Giving Thought: Competition comes to the region’s health-insurance market |

Giving Thought: Competition comes to the region’s health-insurance market

Tamara Tormohlen
Giving Thought
Tamara Tormohlen
Steve Mundinger

The high cost of living in the Roaring Fork Valley is one of the factors that makes our population perpetually restless and transient.

Prices are often prohibitive for things like rent to gasoline in the Aspen-to-Parachute region, but one of the biggest costs is health care and health insurance. Fortunately, there is some good news to report on this front. Two new health insurance companies are offering policies to valley residents in the small group category (small businesses and nonprofits) and the individual market.

Anthem Blue Cross Blue Shield has been the only choice for individuals and small employers for several years, but United Healthcare, the small group insurer, and Rocky Mountain Health Plans, the individual provider, are now offering policies at 5% to 15% cheaper rates.

While this won’t solve all our region’s cost-of-living issues, it is a here-and-now improvement that has the potential to grow over time. The Valley Health Alliance is the entity to thank for these changes in our health care landscape, and Chris McDowell, the organization’s executive director, has been working for years to bring the valley’s employers and health care providers together on the problem.

“The only time you’ll see the needle move in health care is with a strong partnership between employers and providers,” said McDowell, who is taking the long view and seeking a systemic change in the health care marketplace.

The Alliance’s purpose is to “promote the health and well-being of our communities by providing health care that is accessible, affordable and high quality.” That mission statement rests on a real-world design that starts with primary-care doctors. When patients have a relationship with a primary-care physician, they become personally invested in their own health, they have a go-to person to answer health-related questions and they tend to avoid costly visits to the hospital emergency room.

“The more people we have engaged in primary care, the less expensive health care becomes,” McDowell said.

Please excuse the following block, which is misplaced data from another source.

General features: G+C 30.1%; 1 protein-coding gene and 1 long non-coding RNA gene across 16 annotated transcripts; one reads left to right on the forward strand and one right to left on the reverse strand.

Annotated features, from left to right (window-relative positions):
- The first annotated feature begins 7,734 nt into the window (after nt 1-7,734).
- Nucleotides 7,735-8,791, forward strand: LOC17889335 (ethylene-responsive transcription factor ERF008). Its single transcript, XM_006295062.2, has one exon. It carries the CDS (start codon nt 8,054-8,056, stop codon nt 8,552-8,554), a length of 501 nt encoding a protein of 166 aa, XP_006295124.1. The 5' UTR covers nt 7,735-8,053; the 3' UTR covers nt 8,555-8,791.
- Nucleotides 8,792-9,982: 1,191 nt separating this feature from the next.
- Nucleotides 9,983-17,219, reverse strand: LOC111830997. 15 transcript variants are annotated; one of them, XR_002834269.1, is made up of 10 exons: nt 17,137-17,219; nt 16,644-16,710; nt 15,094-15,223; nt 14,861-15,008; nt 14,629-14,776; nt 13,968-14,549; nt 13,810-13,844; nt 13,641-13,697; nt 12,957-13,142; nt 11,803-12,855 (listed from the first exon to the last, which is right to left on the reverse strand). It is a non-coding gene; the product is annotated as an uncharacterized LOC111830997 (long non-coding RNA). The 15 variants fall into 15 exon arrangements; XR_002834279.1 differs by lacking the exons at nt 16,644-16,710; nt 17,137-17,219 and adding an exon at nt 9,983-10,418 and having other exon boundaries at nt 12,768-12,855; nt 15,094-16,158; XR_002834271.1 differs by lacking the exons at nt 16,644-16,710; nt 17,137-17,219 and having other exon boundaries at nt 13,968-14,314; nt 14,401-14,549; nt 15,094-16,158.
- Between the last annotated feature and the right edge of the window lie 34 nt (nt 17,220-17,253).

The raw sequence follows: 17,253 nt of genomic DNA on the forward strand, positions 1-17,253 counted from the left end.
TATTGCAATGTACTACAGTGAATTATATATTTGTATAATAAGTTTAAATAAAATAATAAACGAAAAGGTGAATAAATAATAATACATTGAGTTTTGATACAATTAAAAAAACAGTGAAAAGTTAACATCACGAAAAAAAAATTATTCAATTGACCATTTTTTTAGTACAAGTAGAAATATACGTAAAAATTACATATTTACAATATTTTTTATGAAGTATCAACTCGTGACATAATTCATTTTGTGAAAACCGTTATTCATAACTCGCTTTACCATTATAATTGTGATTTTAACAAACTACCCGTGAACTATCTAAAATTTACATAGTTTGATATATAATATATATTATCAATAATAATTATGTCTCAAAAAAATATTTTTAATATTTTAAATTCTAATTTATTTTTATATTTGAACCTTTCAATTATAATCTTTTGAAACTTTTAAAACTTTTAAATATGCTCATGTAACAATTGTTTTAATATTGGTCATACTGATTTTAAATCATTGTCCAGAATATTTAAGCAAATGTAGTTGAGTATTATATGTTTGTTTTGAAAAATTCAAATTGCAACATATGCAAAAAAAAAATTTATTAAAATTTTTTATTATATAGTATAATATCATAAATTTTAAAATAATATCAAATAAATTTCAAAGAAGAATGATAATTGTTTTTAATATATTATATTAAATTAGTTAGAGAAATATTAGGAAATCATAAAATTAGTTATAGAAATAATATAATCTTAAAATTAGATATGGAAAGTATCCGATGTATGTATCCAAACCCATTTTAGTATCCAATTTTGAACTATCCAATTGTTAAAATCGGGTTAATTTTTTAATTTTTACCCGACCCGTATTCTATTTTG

Between 7,000 and 10,000 lives have already felt the impact of this clinically integrated network, McDowell added, and most of the valley’s family doctors participate. That’s 265 health care providers if you include individual doctors, nurses, physician assistants and other medical staff.

The Alliance includes a roster of local organizations and employers, including the Aspen Skiing Co., Pitkin County, the city of Aspen, Mountain Family Health Centers in Glenwood Springs, Aspen Valley Hospital, Valley View Hospital, Grand River Health Centers and five chambers of commerce in Aspen, Basalt, Carbondale, Glenwood and Western Garfield County.

Jake Mascotte calls VHA one of “the most underappreciated and undervalued resources in the valley,” because most valley residents are unaware of the Alliance’s work. A former insurance industry executive and a member of the Aspen Community Foundation’s board of directors, Mascotte says the full benefit of the emerging regional network won’t be apparent for about five years, when the data collected by the network’s providers and employers slowly reveals the overall impact on patient outcomes and health care costs.

“Over time, this should provide better care and lower costs,” Mascotte said.

Other features of the new system, which follows a model from the Community Care Alliance in Grand Junction, include a monthly fee that is paid to primary-care practices for every patient they serve. This gives doctors an incentive to improve each patient’s outcomes. Also, doctors are able to focus on patient care because their practices have hired “care coordinators” to help patients with chronic health issues to schedule appointments and navigate the health care system. This helps the front-line medical staff to do what they’re trained for, while handing off administrative tasks to a dedicated person.

The Alliance believes this emerging “ecosystem” has the potential to change health care in the Aspen-to-Parachute region for the better. If you’d like to check out some of the new insurance offerings, go to the Connect for Health Colorado website,and click the “compare plans” link.

Tamara Tormohlen is executive director of Aspen Community Foundation.



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